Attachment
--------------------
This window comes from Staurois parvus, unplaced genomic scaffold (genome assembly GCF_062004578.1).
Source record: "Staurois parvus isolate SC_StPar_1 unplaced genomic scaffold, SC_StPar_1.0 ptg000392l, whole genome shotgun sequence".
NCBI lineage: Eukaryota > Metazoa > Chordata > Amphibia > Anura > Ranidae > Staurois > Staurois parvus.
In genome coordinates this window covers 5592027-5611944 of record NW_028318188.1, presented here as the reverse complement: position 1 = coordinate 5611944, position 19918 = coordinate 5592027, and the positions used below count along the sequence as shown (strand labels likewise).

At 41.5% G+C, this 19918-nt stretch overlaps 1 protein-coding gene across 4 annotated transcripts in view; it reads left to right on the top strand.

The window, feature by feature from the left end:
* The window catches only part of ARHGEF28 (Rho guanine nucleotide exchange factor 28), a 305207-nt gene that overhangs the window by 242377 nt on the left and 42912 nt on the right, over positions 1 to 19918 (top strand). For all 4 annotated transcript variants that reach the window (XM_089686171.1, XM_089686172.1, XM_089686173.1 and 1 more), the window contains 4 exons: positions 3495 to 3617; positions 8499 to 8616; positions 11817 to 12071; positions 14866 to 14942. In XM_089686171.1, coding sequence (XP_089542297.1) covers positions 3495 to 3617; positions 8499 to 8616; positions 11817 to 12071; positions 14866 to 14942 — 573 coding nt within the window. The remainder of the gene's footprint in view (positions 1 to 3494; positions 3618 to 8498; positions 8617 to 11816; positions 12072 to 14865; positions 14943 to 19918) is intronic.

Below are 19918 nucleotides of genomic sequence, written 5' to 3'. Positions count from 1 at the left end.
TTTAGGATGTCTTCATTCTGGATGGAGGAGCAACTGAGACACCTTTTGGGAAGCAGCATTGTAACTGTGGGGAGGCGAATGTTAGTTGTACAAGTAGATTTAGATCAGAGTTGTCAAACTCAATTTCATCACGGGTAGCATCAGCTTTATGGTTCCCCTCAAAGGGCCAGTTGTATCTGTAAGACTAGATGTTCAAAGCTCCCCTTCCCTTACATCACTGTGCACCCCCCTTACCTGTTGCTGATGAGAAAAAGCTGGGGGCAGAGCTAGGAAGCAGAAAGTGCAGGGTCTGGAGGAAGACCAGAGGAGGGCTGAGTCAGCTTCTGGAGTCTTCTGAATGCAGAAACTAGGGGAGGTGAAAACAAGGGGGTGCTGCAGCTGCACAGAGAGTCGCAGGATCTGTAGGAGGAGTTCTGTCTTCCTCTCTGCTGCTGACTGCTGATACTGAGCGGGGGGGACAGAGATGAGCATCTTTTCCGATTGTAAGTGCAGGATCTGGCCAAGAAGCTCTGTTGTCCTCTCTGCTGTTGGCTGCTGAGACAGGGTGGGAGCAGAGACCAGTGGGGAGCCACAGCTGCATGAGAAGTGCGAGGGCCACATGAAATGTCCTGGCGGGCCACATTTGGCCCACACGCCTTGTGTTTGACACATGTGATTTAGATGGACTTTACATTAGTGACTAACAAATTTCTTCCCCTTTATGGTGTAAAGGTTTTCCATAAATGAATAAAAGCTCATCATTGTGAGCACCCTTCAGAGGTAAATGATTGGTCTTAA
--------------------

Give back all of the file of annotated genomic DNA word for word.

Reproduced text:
This window comes from Staurois parvus, unplaced genomic scaffold (genome assembly GCF_062004578.1).
Source record: "Staurois parvus isolate SC_StPar_1 unplaced genomic scaffold, SC_StPar_1.0 ptg000392l, whole genome shotgun sequence".
NCBI lineage: Eukaryota > Metazoa > Chordata > Amphibia > Anura > Ranidae > Staurois > Staurois parvus.
In genome coordinates this window covers 5592027-5611944 of record NW_028318188.1, presented here as the reverse complement: position 1 = coordinate 5611944, position 19918 = coordinate 5592027, and the positions used below count along the sequence as shown (strand labels likewise).

At 41.5% G+C, this 19918-nt stretch overlaps 1 protein-coding gene across 4 annotated transcripts in view; it reads left to right on the top strand.

The window, feature by feature from the left end:
* The window catches only part of ARHGEF28 (Rho guanine nucleotide exchange factor 28), a 305207-nt gene that overhangs the window by 242377 nt on the left and 42912 nt on the right, over positions 1 to 19918 (top strand). For all 4 annotated transcript variants that reach the window (XM_089686171.1, XM_089686172.1, XM_089686173.1 and 1 more), the window contains 4 exons: positions 3495 to 3617; positions 8499 to 8616; positions 11817 to 12071; positions 14866 to 14942. In XM_089686171.1, coding sequence (XP_089542297.1) covers positions 3495 to 3617; positions 8499 to 8616; positions 11817 to 12071; positions 14866 to 14942 — 573 coding nt within the window. The remainder of the gene's footprint in view (positions 1 to 3494; positions 3618 to 8498; positions 8617 to 11816; positions 12072 to 14865; positions 14943 to 19918) is intronic.

Below are 19918 nucleotides of genomic sequence, written 5' to 3'. Positions count from 1 at the left end.
TTTAGGATGTCTTCATTCTGGATGGAGGAGCAACTGAGACACCTTTTGGGAAGCAGCATTGTAACTGTGGGGAGGCGAATGTTAGTTGTACAAGTAGATTTAGATCAGAGTTGTCAAACTCAATTTCATCACGGGTAGCATCAGCTTTATGGTTCCCCTCAAAGGGCCAGTTGTATCTGTAAGACTAGATGTTCAAAGCTCCCCTTCCCTTACATCACTGTGCACCCCCCTTACCTGTTGCTGATGAGAAAAAGCTGGGGGCAGAGCTAGGAAGCAGAAAGTGCAGGGTCTGGAGGAAGACCAGAGGAGGGCTGAGTCAGCTTCTGGAGTCTTCTGAATGCAGAAACTAGGGGAGGTGAAAACAAGGGGGTGCTGCAGCTGCACAGAGAGTCGCAGGATCTGTAGGAGGAGTTCTGTCTTCCTCTCTGCTGCTGACTGCTGATACTGAGCGGGGGGGACAGAGATGAGCATCTTTTCCGATTGTAAGTGCAGGATCTGGCCAAGAAGCTCTGTTGTCCTCTCTGCTGTTGGCTGCTGAGACAGGGTGGGAGCAGAGACCAGTGGGGAGCCACAGCTGCATGAGAAGTGCGAGGGCCACATGAAATGTCCTGGCGGGCCACATTTGGCCCACACGCCTTGTGTTTGACACATGTGATTTAGATGGACTTTACATTAGTGACTAACAAATTTCTTCCCCTTTATGGTGTAAAGGTTTTCCATAAATGAATAAAAGCTCATCATTGTGAGCACCCTTCAGAGGTAAATGATTGGTCTTAA